Be reasonable kaptinemo, I agree cannabis has been a catalyst for what has happened in VERY recent history, but Canada representing American ideals before America does as far back as us ending slavery before the Americans and providing sanctuary for black people (underground railway, anyone?). While I do agree to an extent with what you are saying I cant agree with a straight face that the MJ issue is was made Canada more compassionate.
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Comment #4 posted by charmed quark on July 19, 2003 at 14:06:03 PT
Just got back from BC
I just got back from British Columbia. Vancouver and Vancouver Island are wonderful. Great climate, gorgeous vistas, friendly and polite people, eh? Just a great place. So tempting to move there. And I wouldn't have to worry about getting my medicine if Dr. Mikuriya gets shut down. The whole pot issue is very low key there. The medical marijuana distribuion story was making headlines in all the papers, but most people thought the Minster of Health was just being odd.The newspaper coverage is totally different from what I've been reading in the US. Really slamming Bush on Iraq. But the big story was the death of a Canadian woman jounalist at the hands of the Iranian police, something I haven't seen any coverage on back here in the states.The only negative I ran into was that dealing with the medical clinics, the airlines, etc., was very bureaucratic and inefficient. Long lines, take a number, long waits, that sort of thing. But always polite and sincerely nice.Gas was high, about $2.30 a gallon if I converted from Canadian cents per liter ( 79.9) to US dollars per gallon correctly. But I don't drive much due to my condition.Anyway, I really liked both the politics and the people. I think it is great place to live.-Pete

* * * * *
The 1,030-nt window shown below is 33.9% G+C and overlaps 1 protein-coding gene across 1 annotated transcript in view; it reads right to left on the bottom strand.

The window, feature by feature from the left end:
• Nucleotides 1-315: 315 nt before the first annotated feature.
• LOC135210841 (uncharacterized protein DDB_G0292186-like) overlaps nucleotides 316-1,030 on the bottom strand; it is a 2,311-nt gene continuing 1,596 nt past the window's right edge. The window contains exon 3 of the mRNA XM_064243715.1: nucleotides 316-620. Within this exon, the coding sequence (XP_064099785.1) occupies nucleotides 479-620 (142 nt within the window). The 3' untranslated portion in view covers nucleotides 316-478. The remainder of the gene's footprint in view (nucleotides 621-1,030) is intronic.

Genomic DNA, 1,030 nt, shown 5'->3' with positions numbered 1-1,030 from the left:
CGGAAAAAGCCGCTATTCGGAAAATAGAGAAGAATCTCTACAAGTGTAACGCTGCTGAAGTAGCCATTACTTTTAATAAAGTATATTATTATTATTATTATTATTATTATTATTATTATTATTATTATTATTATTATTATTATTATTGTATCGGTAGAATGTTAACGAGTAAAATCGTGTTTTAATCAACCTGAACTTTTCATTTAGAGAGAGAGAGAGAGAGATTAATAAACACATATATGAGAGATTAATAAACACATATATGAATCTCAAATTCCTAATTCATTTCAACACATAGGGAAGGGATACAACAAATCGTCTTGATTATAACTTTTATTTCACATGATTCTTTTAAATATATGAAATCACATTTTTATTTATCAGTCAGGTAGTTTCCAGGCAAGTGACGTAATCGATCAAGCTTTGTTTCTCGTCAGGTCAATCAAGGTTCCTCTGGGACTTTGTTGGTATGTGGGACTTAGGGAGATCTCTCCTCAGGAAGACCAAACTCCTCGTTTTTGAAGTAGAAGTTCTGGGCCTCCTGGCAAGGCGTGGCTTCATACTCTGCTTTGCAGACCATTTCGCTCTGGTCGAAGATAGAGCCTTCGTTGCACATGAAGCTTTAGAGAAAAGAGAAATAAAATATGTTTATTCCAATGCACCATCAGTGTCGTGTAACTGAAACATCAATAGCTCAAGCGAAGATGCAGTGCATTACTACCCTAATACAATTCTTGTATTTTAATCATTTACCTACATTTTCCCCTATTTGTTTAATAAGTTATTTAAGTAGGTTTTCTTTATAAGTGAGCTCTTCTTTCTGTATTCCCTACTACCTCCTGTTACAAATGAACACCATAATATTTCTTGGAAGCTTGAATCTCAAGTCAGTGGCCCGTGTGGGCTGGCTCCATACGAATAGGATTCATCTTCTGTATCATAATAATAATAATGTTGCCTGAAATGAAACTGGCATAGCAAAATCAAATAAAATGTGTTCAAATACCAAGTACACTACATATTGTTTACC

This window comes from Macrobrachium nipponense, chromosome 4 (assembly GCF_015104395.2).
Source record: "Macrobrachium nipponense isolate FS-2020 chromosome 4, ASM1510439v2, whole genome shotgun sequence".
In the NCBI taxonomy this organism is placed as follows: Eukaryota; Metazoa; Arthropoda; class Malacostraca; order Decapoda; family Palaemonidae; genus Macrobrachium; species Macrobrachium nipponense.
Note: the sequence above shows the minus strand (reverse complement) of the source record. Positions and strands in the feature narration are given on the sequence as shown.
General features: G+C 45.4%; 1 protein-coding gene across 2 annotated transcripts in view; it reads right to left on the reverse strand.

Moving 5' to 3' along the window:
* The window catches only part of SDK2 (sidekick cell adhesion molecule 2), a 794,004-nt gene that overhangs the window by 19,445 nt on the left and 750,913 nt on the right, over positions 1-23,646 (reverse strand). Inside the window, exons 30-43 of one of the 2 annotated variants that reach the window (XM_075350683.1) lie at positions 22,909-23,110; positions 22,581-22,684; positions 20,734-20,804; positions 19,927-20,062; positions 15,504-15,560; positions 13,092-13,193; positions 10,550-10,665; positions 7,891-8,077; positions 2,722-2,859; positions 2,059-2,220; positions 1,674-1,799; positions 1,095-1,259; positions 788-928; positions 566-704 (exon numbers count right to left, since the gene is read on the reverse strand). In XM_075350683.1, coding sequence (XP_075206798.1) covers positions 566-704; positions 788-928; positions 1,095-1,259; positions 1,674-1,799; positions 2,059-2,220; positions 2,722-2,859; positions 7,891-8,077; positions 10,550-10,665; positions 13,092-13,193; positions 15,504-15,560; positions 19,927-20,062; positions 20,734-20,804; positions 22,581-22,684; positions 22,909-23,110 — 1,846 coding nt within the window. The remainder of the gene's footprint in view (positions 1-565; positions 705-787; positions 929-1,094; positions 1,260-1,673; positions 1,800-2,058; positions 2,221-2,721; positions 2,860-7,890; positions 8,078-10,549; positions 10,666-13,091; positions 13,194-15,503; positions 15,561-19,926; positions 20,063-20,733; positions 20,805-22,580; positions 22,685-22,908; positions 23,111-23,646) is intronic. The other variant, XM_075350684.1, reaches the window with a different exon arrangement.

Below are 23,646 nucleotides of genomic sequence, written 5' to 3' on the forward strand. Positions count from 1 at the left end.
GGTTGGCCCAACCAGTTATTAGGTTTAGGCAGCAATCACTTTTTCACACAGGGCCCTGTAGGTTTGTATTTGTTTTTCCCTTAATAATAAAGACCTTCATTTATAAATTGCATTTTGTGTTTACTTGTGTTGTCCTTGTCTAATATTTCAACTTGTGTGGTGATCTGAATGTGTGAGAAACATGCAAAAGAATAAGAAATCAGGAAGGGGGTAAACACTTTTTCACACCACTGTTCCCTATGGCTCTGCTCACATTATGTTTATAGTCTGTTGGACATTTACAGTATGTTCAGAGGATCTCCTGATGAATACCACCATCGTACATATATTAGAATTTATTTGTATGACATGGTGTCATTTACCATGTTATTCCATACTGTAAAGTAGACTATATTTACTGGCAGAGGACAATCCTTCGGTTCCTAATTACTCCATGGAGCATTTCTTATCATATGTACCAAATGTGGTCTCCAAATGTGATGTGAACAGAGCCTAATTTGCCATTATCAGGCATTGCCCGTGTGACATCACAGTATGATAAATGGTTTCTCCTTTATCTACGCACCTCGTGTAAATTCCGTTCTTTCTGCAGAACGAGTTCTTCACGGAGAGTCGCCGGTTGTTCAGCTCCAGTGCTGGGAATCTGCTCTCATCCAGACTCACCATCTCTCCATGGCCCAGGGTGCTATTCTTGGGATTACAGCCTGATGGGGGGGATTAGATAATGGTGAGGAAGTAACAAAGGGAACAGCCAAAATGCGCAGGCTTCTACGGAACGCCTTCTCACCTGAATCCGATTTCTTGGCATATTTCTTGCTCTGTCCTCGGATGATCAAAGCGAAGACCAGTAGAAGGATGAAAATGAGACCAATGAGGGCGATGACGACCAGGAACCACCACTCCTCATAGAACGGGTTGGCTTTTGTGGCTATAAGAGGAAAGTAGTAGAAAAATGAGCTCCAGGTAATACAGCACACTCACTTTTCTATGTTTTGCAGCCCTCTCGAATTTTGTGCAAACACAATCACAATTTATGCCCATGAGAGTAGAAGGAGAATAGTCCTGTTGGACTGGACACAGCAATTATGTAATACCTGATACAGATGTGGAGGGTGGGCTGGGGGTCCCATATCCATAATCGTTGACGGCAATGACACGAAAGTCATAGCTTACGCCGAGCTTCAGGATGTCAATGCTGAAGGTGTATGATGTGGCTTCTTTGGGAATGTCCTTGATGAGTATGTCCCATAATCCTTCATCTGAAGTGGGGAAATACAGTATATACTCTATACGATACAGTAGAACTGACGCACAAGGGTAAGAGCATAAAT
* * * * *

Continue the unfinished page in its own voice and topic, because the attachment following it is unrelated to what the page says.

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Comment #3 posted by E_Johnson on July 19, 2003 at 12:19:11 PT
kaptinemo I still insist
I voted against Gore for a reason. I would do it again if given a chance. I am happy that he lost because he was a bad man. Gore was not a good person. Good people do not look at the Institute of Medicine report and then go out and claim that there is "absolutely no evidence" for medical marijuana.Gore represented the portion of the Democratic party willing to stand up in public and claim they believe in a Drug Free America. Drug Free America is an irrational belief system at best and the growth bud of an actual fascist movement at worst.I don't consdier the 2000 election stolen. I think it was good that Bush ended up in the White House because he's forever changed the game in the War on Drugs.We're not going to have any more Democrats stand up on the convention stage and claim that they believe in a Drug Free America.Imagine what could have happened if Gore got into power and the Democrats out of loyalty to him retained their loyalty to the War on Drugs.Thanks to Bush, Democrats are taking our side now. We have a chance of winning only BECAUSE Gore lost.That is how I see it. I'm sorry if that makes anyone mad but sometimes you have to lose a few battles to win a war.
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Comment #2 posted by kaptinemo on July 19, 2003 at 11:51:52 PT:
And it pretty much all started because of cannabis
Don't think so? Who were the first to move? The MMJ patients who saw the writing on the wall when George the Dim stole the 2000 election and then sicced his DEA goons on the California clinics. They were the first recipients of Georgie's own twisted version of 'conservative compassion' being implemented. Those who could, left. The remainder of those considering emigration began to do so after the 2002 elections, and only then.I've said it before, and will say it again: if America doesn't watch out, it's 'best and brightest' will find more friendlier climes than the autocratic, plastic Jesus cum Corporate State Utopia the Reich Wing wants to make America into. Chase away your 'cultural creatives', and you're left with nothing but masters and drones. The masters are too busy lording it over the drones to fix anything, and the drones are not allowed much creativity, lest they get any ideas. Societies so culturally stagnant don't last long against ones that encourage innovation and diversity. Nazi Germany found that out real quick when it chased out those nuclear scientists in the mid 1930's who then came to America and used their talents to create the first fission bomb to be used expressly - on Nazi Germany.But ruling elites have never been terribly mindful of that fact...until they see the hangman coming...for them.
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Comment #1 posted by firedog on July 19, 2003 at 10:55:38 PT
Canada...'s the new America